- As a means of deploying small payloads – for instance, very compact radio receivers or optical cameras where the potential deficit in performance may be largely compensated by the multitude of satellites involved (e.g. in constellations or swarms)

- As a means of augmenting solar system exploration with – for instance, a stand-alone fleet capable of rendezvous with multiple targets (e.g. near-Earth objects) or a swarm carried by a larger spacecraft and deployed at the destination (e.g. Moon, asteroid/comet, Mars).

Technology in-orbit demonstration CubeSats

Since 2013, ESA has begun a number of CubeSat missions funded under the In-Orbit Demonstration part of the General Support Technology Programme (GSTP). The first IOD project was as follows:

- GOMX-3 (led by Gomspace, Denmark): a 3-unit CubeSat mission to demonstrate aircraft ADS-B signal reception and geostationary telecommunication satellite spot beam signal quality using an L-band reconfigurable software defined radio payload. A miniaturised high data rate X-band transmitter developed by Syrlinks and funded by the French space agency CNES was flown as a third party payload. The satellite was deployed from the International Space Station on 5 October 2015 and re-entered Earth’s atmosphere after 1 year of successful operations.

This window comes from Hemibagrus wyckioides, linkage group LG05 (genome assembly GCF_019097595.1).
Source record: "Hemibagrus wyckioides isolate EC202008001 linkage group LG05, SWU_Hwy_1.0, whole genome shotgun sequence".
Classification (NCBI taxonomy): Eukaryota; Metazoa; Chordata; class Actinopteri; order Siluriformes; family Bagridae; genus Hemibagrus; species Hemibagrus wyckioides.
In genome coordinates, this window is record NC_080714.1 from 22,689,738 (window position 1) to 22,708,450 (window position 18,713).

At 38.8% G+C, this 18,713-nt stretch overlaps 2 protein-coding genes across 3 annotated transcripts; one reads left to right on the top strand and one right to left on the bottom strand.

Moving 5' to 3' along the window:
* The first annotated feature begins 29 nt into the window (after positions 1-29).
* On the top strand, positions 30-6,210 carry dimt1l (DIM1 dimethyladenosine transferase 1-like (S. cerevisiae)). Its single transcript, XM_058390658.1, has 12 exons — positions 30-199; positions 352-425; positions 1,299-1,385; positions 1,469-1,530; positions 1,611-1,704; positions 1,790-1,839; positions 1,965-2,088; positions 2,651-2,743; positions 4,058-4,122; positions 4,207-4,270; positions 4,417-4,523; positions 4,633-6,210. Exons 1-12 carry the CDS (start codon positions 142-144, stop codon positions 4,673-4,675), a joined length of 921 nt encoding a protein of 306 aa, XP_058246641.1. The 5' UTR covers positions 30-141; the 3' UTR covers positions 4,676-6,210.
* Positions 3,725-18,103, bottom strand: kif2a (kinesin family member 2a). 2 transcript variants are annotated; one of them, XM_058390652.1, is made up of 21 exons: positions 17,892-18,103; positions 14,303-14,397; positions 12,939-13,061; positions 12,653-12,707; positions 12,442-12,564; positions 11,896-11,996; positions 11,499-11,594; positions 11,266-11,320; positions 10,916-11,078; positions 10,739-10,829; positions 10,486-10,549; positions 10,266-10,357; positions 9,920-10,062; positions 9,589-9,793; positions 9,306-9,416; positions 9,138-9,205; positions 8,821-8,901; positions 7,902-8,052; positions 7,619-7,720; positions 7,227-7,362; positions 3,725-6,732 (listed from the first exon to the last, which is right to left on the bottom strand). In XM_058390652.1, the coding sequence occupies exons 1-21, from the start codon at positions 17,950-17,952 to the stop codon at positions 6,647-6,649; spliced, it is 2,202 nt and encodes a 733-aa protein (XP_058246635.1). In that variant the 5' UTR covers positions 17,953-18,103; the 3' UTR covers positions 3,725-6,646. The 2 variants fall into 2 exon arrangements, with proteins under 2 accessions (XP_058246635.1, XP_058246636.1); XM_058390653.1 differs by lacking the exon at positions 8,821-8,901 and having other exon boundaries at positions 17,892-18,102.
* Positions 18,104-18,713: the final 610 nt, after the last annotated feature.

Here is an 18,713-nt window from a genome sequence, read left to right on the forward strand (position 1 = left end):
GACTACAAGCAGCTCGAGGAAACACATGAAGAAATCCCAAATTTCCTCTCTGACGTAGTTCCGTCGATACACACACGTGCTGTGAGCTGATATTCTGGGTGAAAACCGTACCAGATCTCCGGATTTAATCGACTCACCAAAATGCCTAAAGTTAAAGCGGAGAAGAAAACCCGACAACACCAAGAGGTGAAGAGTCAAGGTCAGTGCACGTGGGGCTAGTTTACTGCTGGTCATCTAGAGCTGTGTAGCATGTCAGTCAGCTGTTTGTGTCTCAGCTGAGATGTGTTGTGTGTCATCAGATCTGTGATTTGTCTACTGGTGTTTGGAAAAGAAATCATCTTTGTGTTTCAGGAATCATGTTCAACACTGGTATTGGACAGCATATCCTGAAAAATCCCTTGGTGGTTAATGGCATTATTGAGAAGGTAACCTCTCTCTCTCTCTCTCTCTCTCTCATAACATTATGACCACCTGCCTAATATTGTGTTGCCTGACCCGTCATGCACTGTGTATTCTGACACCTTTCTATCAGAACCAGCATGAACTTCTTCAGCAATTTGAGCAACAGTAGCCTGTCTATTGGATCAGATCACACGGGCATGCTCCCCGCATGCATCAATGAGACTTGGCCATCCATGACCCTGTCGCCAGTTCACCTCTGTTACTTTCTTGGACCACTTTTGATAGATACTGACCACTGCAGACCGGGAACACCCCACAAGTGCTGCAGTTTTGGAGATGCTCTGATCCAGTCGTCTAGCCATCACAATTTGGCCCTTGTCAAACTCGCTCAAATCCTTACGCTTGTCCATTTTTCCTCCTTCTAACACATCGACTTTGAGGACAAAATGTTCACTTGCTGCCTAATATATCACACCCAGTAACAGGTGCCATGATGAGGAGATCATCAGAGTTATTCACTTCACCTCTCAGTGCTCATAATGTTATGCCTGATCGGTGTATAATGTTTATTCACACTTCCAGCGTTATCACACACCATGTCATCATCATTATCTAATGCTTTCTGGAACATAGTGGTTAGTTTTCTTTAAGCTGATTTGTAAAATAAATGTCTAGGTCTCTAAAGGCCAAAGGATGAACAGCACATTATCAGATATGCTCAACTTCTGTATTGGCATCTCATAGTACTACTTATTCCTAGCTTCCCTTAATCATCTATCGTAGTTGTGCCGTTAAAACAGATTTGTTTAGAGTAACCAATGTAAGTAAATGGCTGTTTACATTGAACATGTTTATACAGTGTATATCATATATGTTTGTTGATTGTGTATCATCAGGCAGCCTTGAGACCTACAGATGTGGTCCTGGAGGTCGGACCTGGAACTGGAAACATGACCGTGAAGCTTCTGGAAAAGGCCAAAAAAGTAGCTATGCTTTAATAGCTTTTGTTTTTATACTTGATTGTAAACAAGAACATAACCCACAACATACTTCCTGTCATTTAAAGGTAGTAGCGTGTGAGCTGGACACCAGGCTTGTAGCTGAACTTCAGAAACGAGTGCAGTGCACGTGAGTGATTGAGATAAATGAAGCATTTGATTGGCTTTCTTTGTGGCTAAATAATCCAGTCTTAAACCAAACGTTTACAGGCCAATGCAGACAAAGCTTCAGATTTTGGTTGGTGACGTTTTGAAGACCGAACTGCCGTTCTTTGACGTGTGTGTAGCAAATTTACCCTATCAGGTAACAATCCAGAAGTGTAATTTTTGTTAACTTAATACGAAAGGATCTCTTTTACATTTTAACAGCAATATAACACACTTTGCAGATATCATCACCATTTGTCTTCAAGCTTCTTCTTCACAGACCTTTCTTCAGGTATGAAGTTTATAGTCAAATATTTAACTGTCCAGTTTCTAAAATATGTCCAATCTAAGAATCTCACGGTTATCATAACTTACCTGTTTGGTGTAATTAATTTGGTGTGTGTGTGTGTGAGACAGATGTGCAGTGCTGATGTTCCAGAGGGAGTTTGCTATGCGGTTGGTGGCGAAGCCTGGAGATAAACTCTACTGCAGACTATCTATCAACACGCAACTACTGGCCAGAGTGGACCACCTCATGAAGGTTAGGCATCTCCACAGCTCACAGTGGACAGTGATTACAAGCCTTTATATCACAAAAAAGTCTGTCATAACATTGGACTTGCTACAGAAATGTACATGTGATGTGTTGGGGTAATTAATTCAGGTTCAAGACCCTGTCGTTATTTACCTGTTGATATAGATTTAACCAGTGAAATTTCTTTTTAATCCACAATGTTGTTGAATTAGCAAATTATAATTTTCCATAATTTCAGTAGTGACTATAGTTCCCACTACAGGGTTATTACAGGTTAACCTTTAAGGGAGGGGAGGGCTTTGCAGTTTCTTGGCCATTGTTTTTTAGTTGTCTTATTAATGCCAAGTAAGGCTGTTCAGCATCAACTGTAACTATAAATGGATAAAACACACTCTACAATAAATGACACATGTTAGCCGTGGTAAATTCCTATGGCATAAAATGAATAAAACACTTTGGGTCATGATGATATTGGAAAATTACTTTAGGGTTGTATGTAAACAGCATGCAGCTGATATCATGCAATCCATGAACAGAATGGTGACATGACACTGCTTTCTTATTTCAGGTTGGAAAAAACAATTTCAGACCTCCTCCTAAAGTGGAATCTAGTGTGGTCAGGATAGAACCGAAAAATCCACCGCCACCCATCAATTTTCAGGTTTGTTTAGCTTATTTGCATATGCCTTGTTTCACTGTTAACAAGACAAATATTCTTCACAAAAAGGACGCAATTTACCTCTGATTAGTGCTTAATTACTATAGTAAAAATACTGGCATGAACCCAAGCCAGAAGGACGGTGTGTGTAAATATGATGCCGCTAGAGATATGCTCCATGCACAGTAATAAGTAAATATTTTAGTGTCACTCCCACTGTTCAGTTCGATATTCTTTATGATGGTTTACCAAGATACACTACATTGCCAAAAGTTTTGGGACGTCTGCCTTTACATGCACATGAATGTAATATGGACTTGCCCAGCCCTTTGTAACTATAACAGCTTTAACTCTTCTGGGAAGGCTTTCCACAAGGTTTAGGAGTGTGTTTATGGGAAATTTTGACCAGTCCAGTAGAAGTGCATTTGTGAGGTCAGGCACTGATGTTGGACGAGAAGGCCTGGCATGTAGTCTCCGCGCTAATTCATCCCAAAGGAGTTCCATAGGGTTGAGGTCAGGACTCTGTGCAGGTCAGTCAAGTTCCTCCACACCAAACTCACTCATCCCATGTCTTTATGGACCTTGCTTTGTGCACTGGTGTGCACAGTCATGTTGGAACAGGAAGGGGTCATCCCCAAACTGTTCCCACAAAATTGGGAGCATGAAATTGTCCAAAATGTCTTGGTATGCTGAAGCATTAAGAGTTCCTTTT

The following IOD missions are being readied for flight:

- GOMX-4B (led by Gomspace, Denmark): a 6-unit CubeSat mission to demonstrate Inter-Satellite Link and propulsion technologies when flying in tandem with the GOMX-4A (developed by Gomsapce for the Danish Ministry of Defence). The mission will also carrying additional technology payloads: the HyperScout compact hyperspectral imager (Cosine, The Netherlands), a new star tracker (Innovative Solutions in Space, The Netherlands), and the ESA CHIMERA experiment exposing new electronic components to space. The satellites are scheduled for launch in February 2018.
 
- QARMAN (led by the Von Karman Institute, Belgium): a 3-unit CubeSat mission to demonstrate re-entry technologies, particularly novel heatshield materials, a new passive aerodynamic drag stabilisation system, and the transmission of telemetry data during re-entry via data relay satellites in low-Earth orbit, due to be launched to/deployed from the International Space Station in 2018